Although lifelong learning is ingrained in Jewish tradition, it was only towards the end of the twentieth century that scholars began to study the adult learner and articulate best practices in adult education. In this course, we will examine early 21st century adult learners, exploring developmental stages and generational characteristics that impact learning in adulthood, adult education theories, and specific religious and Jewish education characteristics that should inform our design of adult education courses and programs. We will conclude with a conversation on preparing to teach in adult Jewish settings.

Summer A - June 17 - ADULT

Summer A - Jewish Life Cycle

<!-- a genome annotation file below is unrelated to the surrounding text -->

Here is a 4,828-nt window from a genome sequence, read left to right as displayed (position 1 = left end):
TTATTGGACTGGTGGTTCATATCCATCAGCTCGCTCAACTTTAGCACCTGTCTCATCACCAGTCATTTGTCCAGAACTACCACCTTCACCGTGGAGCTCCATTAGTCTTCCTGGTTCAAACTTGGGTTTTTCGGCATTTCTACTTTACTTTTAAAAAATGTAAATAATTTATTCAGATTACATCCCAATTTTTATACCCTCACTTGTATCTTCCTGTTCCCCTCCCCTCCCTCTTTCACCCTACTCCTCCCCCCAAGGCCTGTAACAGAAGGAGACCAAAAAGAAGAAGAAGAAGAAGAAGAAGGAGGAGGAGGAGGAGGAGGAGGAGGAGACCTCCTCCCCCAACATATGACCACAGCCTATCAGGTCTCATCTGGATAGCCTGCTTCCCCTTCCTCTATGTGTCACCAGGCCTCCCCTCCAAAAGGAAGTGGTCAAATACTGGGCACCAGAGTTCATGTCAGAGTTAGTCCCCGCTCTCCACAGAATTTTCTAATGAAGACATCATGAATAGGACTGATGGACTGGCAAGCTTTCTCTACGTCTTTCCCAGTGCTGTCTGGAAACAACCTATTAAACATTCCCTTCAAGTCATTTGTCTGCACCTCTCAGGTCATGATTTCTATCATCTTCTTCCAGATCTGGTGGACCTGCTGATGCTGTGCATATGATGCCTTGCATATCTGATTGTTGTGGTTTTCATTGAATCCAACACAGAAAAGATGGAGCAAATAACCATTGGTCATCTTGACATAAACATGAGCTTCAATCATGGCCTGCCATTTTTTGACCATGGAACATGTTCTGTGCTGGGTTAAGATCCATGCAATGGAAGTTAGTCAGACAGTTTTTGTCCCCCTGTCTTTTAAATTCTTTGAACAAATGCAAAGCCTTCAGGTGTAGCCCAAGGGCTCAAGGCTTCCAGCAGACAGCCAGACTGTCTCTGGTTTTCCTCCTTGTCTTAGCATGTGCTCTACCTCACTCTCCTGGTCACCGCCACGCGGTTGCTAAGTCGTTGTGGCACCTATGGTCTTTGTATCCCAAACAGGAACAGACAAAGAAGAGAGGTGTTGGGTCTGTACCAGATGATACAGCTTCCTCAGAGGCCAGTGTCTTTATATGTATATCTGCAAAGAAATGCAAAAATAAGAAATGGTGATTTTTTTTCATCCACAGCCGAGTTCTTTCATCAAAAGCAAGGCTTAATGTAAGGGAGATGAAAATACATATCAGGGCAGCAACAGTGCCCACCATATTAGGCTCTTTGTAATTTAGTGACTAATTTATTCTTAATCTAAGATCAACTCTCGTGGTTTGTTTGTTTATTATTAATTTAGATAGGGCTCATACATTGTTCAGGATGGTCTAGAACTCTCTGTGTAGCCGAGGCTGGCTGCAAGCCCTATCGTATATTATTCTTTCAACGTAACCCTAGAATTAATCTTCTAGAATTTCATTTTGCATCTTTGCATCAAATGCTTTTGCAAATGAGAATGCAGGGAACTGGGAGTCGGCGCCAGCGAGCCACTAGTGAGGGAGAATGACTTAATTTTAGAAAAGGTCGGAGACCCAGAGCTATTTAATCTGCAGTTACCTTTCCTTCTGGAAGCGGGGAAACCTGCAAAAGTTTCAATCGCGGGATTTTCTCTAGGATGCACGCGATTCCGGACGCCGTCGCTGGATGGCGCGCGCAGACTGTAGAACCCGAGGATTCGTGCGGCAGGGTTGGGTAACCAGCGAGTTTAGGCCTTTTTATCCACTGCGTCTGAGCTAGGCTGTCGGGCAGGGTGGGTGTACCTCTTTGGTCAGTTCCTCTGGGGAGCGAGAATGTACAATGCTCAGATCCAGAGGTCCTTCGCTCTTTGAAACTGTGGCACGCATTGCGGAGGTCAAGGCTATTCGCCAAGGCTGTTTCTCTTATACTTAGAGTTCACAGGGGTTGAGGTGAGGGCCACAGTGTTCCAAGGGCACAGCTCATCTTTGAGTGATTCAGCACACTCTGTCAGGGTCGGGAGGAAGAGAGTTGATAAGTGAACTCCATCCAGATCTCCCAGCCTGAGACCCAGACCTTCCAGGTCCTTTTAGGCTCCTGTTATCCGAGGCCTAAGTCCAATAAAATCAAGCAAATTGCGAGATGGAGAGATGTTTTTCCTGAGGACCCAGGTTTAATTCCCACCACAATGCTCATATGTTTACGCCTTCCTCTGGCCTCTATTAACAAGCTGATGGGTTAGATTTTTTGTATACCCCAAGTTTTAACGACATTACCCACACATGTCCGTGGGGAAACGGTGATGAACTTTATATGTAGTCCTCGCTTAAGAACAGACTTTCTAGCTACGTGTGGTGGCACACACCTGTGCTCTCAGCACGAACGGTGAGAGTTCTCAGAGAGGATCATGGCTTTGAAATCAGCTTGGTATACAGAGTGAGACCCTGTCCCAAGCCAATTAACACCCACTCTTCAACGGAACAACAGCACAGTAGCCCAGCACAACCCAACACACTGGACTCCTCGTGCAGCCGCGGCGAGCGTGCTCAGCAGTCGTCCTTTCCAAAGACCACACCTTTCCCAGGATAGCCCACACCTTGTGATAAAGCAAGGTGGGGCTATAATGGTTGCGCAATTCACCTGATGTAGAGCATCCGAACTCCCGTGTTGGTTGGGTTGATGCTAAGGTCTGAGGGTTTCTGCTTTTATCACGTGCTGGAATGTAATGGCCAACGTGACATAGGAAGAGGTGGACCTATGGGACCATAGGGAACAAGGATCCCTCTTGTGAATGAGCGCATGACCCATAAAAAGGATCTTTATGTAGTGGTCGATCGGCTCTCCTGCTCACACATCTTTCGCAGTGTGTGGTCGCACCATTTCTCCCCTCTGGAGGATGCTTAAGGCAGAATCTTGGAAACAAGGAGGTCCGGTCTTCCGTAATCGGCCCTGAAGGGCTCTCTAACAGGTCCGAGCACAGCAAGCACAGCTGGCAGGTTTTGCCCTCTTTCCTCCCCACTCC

Marking Jewish time and life milestones with rituals is a continuously evolving and dynamic process, and when our students have an authentic understanding of life cycle customs, rituals and their meanings, the relevance of these sacred moments is elevated. To teach about rites of passage in ways that will resonate with our students, we must understand these events through a contemporary lens. In this course, we will explore traditional and innovative ways of celebrating, mourning, and marking time throughout a Jewish life. The four sessions will include the following topics: Birth: More Than Just a Bris; B’nai Mitzvah: Coming of Age in the 21st Century; Marriage: Expanding Definitions of Tradition; Death and Mourning: Kaddish and Beyond.

Summer A - June 17 - GRADES 4-7

Summer A - Justice, Justice You Shall Pursue: Advocacy, Activism & Jewish Teens